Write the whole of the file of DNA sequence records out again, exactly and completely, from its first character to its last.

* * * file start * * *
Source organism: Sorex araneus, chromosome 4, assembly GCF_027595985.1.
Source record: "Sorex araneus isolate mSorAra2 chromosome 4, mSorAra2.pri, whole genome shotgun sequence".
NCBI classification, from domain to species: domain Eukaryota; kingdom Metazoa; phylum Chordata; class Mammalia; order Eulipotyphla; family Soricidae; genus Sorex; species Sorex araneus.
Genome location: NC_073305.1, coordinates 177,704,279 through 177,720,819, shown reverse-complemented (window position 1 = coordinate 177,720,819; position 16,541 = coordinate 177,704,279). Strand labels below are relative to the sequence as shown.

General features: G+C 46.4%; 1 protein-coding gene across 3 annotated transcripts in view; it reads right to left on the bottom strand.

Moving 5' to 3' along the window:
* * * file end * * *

Source organism: Sorex araneus, chromosome 4, assembly GCF_027595985.1.
Source record: "Sorex araneus isolate mSorAra2 chromosome 4, mSorAra2.pri, whole genome shotgun sequence".
NCBI classification, from domain to species: domain Eukaryota; kingdom Metazoa; phylum Chordata; class Mammalia; order Eulipotyphla; family Soricidae; genus Sorex; species Sorex araneus.
Genome location: NC_073305.1, coordinates 177,704,279 through 177,720,819, shown reverse-complemented (window position 1 = coordinate 177,720,819; position 16,541 = coordinate 177,704,279). Strand labels below are relative to the sequence as shown.

General features: G+C 46.4%; 1 protein-coding gene across 3 annotated transcripts in view; it reads right to left on the bottom strand.

Moving 5' to 3' along the window: